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3,827,036 followers   •   28 following   •   New York City   •   http://krugman.blogs.nyti
Nobel laureate. Op-Ed columnist, @nytopinion. Author, “The Return of Depression Economics,” “The Great Unraveling,” “The Age of Diminished Expectations” + more.

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I wrote about it an embarrassingly long time ago 2/ https://t.co/kxTxu6XyRU
Silly Nick: we've known for a very long time that claims for the heartland's moral superiority were a myth, and it never seems to matter 1/ https://t.co/yi0QeTy7HF
So the cost of the subsidies and Medicaid that people won't receive if the mandate is killed isn't 100% a try cost to those families -- but it's probably a lot closer to 100% than to 0%, which is what Republicans want you to believe 8/
It's also turning the benefits of the ACA -- which are substantial for most people -- into "opt out": the law tells you to sign up or pay a smallish penalty, which makes it natural to sign up; and you end up being very glad you did 7/
Whereas if you make it "opt out", relatively few will choose to un-join. In fact, we also know that many people eligible for Medicaid fail to sign up, from lack of information or sheer inertia. So what the mandate does isn't just about the risk pool 6/
It's exactly like retirement plans where the question of whether they're "opt in" or "opt out" turns out to be crucial. Even if the plan is hugely advantageous -- even if there's not employee contribution required -- many will fail to join if it's "opt in" 5/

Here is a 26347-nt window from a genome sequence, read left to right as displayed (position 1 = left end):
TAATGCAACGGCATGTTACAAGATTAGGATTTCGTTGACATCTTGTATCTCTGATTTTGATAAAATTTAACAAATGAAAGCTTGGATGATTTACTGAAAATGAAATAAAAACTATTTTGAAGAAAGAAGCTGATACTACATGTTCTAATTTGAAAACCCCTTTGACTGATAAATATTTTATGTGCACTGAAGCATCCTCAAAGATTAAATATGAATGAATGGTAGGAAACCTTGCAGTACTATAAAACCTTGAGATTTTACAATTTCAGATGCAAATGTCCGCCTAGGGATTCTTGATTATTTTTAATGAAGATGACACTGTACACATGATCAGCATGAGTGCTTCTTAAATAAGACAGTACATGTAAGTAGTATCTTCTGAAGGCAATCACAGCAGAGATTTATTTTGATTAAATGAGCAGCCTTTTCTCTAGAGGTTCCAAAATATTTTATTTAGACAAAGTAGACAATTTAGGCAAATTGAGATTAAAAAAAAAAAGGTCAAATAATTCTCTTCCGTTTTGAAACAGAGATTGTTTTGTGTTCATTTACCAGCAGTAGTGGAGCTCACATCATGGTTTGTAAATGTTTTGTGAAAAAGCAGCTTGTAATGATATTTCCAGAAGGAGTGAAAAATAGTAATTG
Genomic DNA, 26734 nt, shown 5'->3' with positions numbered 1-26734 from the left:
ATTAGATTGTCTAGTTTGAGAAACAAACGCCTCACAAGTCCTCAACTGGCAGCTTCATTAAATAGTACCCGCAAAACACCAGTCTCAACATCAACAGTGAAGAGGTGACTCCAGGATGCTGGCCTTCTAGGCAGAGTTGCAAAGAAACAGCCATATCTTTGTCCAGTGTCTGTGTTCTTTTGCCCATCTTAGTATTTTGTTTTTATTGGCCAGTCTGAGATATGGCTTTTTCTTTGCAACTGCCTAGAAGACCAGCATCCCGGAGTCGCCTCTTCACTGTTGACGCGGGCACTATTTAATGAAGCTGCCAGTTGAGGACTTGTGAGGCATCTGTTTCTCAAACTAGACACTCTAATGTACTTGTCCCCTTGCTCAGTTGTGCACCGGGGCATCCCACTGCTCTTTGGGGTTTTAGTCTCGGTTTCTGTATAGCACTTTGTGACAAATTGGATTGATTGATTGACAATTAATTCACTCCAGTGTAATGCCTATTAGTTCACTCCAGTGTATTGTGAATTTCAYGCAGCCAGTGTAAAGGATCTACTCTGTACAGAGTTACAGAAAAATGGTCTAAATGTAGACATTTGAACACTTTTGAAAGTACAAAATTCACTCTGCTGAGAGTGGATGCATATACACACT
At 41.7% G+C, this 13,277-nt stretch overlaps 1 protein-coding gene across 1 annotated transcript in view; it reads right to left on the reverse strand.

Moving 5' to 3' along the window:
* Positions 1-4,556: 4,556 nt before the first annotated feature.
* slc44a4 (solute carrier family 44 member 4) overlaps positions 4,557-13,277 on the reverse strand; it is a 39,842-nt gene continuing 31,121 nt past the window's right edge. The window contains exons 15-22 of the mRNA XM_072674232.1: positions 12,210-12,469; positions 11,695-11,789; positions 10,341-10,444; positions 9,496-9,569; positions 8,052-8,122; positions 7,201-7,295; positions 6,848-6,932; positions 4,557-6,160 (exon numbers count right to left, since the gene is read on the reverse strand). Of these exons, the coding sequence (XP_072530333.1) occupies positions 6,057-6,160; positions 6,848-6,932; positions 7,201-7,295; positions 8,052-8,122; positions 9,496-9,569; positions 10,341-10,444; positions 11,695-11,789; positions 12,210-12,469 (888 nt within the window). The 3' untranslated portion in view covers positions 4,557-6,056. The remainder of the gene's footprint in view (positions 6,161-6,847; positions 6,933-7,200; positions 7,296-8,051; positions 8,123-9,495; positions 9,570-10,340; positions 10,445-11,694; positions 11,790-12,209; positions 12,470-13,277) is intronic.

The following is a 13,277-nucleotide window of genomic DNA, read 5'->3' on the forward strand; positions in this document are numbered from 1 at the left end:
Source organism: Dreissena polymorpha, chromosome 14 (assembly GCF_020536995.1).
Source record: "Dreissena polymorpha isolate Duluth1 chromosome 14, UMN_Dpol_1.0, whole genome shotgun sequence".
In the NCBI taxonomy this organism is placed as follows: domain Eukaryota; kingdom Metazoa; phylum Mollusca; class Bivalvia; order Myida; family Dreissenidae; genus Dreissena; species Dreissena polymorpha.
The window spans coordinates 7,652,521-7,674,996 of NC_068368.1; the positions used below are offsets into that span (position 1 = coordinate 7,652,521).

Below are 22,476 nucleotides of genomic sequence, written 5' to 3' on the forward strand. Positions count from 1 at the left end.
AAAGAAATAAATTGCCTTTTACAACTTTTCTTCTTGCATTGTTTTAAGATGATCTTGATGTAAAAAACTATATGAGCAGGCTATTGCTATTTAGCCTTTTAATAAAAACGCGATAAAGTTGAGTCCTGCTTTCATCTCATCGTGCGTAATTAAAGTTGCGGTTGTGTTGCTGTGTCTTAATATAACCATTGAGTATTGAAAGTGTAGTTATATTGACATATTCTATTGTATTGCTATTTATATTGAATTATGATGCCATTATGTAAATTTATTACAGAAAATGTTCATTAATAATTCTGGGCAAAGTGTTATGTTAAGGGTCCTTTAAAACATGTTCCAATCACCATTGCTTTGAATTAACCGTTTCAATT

The decision to buy or even sign up for health insurance -- CBO says that 5 million of the loss would be in Medicaid, which is free! -- is exactly the kind of thing where behavioral economics tells us that people often fail to make rational decisions 4/
Now, even at face value this misses the point that some of the coverage losses will reflect worsening of the risk pool and hence higher premiums -- not a voluntary choice at all. But that's not the only problem with this argument 3/
The GOP argument is that if you stop requiring that people have insurance, and they end up not getting it, that's their choice, so it's not really a cost to low- and middle-income families 2/
Probably someone else is saying this, but I haven't seen it: the debate over how to count reduced subsidies and Medicaid spending from killing the mandate is a situation where the behavioral economics rubber meets the road 1/ https://t.co/OBzqP1gF5O
Total(1) => 0.072703123092651 f_f_QM(2) => 0.059124231338501 indS(2) => 0.044187784194946 indM(2) => 0.012818098068237 indM_1(2) => 0.003680944442749 indM_2(2) => 0.00079512596130371 indM_4(2) => 0.0019488334655762 indM_5(2) => 0.0020959377288818 indM_6(2) => 0.0011579990386963 indM_7(2) => 0.0015931129455566 indM_8(2) => 0.0010251998901367 f_f_pTL(2) => 0.010836839675903 f_f_dT(20) => 0.01044225692749